Genetic Markers of Adult Obesity Risk Are Associated with Greater Early Infancy Weight Gain and Growth
By: Cathy E. Elks, et al.
Source: PLoS Medicine
Genome-wide studies have identified several common genetic variants that are robustly associated with adult obesity risk. Exploration of these genotype associations in children may provide insights into the timing of weight changes leading to adult obesity.
Methods and Findings
Children from the Avon Longitudinal Study of Parents and Children (ALSPAC) birth cohort were genotyped for ten genetic variants previously associated with adult BMI. Eight variants that showed individual associations with childhood BMI (in/near: FTO, MC4R, TMEM18, GNPDA2, KCTD15, NEGR1, BDNF, and ETV5) were used to derive an “obesity-risk-allele score” comprising the total number of risk alleles (range: 2–15 alleles) in each child with complete genotype data (n = 7,146). Repeated measurements of weight, length/height, and body mass index from birth to age 11 years were expressed as standard deviation scores (SDS). Early infancy was defined as birth to age 6 weeks, and early infancy failure to thrive was defined as weight gain between below the 5th centile, adjusted for birth weight. The obesity-risk-allele score showed little association with birth weight (regression coefficient: 0.01 SDS per allele; 95% CI 0.00–0.02), but had an apparently much larger positive effect on early infancy weight gain (0.119 SDS/allele/year; 0.023–0.216) than on subsequent childhood weight gain (0.004 SDS/allele/year; 0.004–0.005). The obesity-risk-allele score was also positively associated with early infancy length gain (0.158 SDS/allele/year; 0.032–0.284) and with reduced risk of early infancy failure to thrive (odds ratio = 0.92 per allele; 0.86–0.98; p = 0.009).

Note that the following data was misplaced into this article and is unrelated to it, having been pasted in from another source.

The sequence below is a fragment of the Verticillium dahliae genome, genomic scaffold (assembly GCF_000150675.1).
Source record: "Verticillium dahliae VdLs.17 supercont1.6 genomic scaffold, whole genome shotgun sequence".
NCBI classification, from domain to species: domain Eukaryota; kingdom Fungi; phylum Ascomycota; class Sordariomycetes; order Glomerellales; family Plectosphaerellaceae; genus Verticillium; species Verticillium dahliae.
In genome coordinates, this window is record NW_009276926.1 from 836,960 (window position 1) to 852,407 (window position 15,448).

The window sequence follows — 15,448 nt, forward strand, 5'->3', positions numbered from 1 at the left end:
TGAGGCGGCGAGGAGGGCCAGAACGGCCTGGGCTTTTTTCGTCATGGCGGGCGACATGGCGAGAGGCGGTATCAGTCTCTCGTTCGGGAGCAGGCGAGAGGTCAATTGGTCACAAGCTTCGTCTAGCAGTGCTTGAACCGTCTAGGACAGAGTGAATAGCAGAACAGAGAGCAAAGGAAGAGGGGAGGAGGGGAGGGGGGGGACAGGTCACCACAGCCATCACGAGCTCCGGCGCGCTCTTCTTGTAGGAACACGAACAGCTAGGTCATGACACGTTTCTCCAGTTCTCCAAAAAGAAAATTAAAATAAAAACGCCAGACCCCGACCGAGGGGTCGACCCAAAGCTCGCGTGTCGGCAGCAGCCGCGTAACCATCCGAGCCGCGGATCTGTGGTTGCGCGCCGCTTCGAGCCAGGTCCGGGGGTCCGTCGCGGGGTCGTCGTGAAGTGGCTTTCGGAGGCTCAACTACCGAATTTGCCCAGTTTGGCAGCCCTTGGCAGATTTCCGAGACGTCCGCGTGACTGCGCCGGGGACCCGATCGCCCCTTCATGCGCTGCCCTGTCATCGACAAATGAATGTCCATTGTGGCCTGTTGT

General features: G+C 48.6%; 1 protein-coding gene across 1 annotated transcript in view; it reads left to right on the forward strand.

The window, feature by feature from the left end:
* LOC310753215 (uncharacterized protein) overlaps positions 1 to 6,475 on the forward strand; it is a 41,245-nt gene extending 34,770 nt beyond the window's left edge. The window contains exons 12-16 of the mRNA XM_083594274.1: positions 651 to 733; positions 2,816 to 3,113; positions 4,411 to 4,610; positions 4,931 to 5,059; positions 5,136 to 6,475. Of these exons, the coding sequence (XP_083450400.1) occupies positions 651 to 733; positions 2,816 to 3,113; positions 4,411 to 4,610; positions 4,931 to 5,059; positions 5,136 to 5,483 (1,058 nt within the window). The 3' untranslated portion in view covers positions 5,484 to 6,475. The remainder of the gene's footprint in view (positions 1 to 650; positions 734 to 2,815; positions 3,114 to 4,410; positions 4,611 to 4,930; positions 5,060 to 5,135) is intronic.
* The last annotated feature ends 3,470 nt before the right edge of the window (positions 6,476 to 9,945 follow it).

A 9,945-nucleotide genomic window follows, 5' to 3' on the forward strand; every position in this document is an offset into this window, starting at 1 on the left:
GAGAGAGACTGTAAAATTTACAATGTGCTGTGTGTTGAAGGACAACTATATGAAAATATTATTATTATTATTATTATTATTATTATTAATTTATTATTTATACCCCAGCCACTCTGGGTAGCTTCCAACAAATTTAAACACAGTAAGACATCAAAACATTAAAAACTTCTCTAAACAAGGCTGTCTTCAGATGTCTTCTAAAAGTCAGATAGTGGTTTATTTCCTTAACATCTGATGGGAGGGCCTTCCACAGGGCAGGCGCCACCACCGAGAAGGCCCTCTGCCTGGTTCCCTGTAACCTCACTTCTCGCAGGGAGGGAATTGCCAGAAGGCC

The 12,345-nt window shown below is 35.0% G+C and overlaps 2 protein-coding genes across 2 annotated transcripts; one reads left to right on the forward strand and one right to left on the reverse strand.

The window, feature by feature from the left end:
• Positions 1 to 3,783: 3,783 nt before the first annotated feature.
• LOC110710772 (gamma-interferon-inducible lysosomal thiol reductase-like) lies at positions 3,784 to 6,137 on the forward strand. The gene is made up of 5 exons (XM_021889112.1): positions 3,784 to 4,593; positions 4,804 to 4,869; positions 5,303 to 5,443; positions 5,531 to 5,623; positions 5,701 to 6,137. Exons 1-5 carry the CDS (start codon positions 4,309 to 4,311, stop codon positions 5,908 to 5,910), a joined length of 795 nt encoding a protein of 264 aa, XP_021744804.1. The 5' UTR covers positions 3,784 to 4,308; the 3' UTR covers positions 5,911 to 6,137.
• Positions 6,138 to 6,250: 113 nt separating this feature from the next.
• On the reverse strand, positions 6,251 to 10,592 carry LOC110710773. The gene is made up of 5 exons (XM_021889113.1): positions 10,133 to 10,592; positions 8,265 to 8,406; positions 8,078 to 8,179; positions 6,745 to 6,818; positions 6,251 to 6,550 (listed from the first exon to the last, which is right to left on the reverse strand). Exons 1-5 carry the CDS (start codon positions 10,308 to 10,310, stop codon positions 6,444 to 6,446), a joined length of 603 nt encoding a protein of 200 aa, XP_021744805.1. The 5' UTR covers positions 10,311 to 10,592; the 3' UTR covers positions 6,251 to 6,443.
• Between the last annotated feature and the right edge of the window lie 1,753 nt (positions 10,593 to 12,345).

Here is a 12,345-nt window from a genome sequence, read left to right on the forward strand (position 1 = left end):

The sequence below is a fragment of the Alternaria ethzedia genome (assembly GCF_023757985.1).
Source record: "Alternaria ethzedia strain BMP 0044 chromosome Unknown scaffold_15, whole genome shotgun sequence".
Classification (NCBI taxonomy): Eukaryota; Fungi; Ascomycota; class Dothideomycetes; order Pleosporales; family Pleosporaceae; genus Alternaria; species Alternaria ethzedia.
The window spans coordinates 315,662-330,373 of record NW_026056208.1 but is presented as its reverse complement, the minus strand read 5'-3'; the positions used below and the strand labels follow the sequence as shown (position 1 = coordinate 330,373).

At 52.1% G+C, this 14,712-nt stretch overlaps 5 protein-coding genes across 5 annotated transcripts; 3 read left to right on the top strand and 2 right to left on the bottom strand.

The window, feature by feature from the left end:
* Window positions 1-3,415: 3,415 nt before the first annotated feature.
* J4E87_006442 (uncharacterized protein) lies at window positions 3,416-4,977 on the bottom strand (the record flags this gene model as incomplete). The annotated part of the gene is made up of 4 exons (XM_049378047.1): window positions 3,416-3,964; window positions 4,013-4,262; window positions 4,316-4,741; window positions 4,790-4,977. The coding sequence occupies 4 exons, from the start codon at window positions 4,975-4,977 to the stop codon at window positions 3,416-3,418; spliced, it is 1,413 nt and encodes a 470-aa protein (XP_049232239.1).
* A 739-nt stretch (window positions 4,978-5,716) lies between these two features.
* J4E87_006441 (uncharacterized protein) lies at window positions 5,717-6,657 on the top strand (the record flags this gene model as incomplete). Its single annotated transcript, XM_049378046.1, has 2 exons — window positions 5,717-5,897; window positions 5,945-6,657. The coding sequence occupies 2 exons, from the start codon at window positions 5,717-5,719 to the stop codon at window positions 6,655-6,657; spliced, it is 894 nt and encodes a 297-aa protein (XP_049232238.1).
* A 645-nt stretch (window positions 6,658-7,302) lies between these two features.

The use of robust genetic markers identified greater early infancy gains in weight and length as being on the pathway to adult obesity risk in a contemporary birth cohort.